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    Can cats develop a fear of jumping, and should I be worried?
    kittyandkato posted:
    Out of nowhere, my cat seems afraid to jump up (into the window, onto the bed, etc.). Jumping down doesn't seem to be a problem, but when he wants to get up somewhere, he pulls himself up with his front paws, rather than springing off from his rear paws. His legs and paws don't seem to be causing him any pain and his appetite and personality are normal, so I don't think he is sick. But he has never had trouble jumping or shown trepidation about it before. He is a senior (approximately 10 years old), but just recently got a clean bill of health from the vet.

    Any thoughts about what's going on? Should I be concerned?
    srstephanie responded:
    Hi kittyandkato,

    I'm not so sure I would jump to the conclusion that he doesn't have any pain. The refusal to jump up on things is one of the most common and classic symptoms of osteoarthritis (now commonly called "degenerative joint disease" DJD) in cats. I had a geriatric kitty who had symptoms of arthritis very similar to your cat ... i.e. she would put her front paws on something and then with a small hop would pull herself up with her front legs. Veterinary researchers are discovering that DJD is much more common in middle aged and older cats than they once realized ... because cats generally don't limp or become vocal with pain.

    I'm not a vet and there may be other causes, but I'd encourage you to take him to a vet and let the vet know of his reluctance to jump. Your vet may want to do x-rays (though DJD doesn't always show on x-rays) ... or may want to try giving some pain medication to see if it helps.

    If your vet feels that DJD may be a factor, you might also try giving a neutraceutical like Cosequin (a veterinary formulation of glucosamine and chondroitin). One of the leading veterinary researchers on treating pain from DJD in cats is Dr Duncan Lascelles at NC State. He feels that Dasuquin works even better in cats. Dasuquin is the same as Cosequin (by the same company) but adds avocado/soybean unsaponifiables (ASU). Both Cosequin and Dasuqun come as capsules that can be pilled, but are made specifically to be pulled apart and the powder sprinkled on food. Here is a link about Dasuquin:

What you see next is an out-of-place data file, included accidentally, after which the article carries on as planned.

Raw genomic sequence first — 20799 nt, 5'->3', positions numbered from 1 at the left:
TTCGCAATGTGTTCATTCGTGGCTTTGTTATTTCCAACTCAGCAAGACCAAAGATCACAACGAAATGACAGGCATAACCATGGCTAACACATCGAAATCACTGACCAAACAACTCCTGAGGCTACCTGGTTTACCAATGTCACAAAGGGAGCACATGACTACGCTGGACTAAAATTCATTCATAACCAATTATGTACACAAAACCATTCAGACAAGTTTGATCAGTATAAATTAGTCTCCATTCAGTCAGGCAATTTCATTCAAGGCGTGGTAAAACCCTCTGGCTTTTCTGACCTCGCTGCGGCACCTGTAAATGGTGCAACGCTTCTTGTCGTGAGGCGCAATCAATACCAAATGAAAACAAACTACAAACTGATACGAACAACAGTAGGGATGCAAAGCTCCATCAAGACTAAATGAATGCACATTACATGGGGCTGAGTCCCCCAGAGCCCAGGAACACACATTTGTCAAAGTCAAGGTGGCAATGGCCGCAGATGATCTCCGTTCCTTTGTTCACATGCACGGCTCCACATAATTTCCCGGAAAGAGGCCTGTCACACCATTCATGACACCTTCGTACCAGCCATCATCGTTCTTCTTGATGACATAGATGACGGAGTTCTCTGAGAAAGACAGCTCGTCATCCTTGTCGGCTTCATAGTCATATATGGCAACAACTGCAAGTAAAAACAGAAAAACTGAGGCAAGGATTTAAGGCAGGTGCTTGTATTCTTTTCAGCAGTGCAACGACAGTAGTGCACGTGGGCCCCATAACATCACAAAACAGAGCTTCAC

Another treatment along the same lines is Adequan which is given by injection, generally once a week for a month or two and then monthly which can be easier for some cats than trying to get them to eat something in food or take a pill.

    Cosequin, Dasuquin and Adequan, I believe are all considered quite safe in cats and frequently recommended by vets ... and will not interfere with any pain medications that your vet may also want to give. All three generally take a couple months to build up before effects are seen, so they are not an instant cure but can help long term.

    One other adjunct treatment that helps some cats is acupuncture. I had acupuncture done on my cat. I don't know how much it helped her ... she didn't start jumping on things again ... but the treatments really relaxed her and she enjoyed them, nearly sleeping during them. If your vet feels it is worth trying, be sure to find a vet that is certified in acupuncture.

    I may be jumping to a conclusion on arthritis/DJD ... but your description sounds very much like that would be a possibility. Sometimes the only sign of joint pain in a cat is the cat's refusal to jump. I remember well the first time my cat suddenly couldn't jump up on a chair. From then on, I used boxes to make steps for her to get up to her favorite places. Anyway, I think that it is worth having your cat checked and asking your vet about it.

    Good luck.

    Stephanie in Montreal
    Drew Weigner, DVM, ABVP responded:
    Changes in behavior like this are an early warning sign that something is wrong. Arthritis may be the issue but this symptom can also be caused be early diabetes, neurologic diseases, electrolyte imbalances, and muscle loss from many other diseases. If your veterinarian hasn't just run a set of lab tests on your cat, please have him do so. If he has, a set of x-rays will diagnose arthritis and several other diseases.

    Drew Weigner, DVM, ABVP
    The Cat Doctor
    Board Certified in Feline Practice

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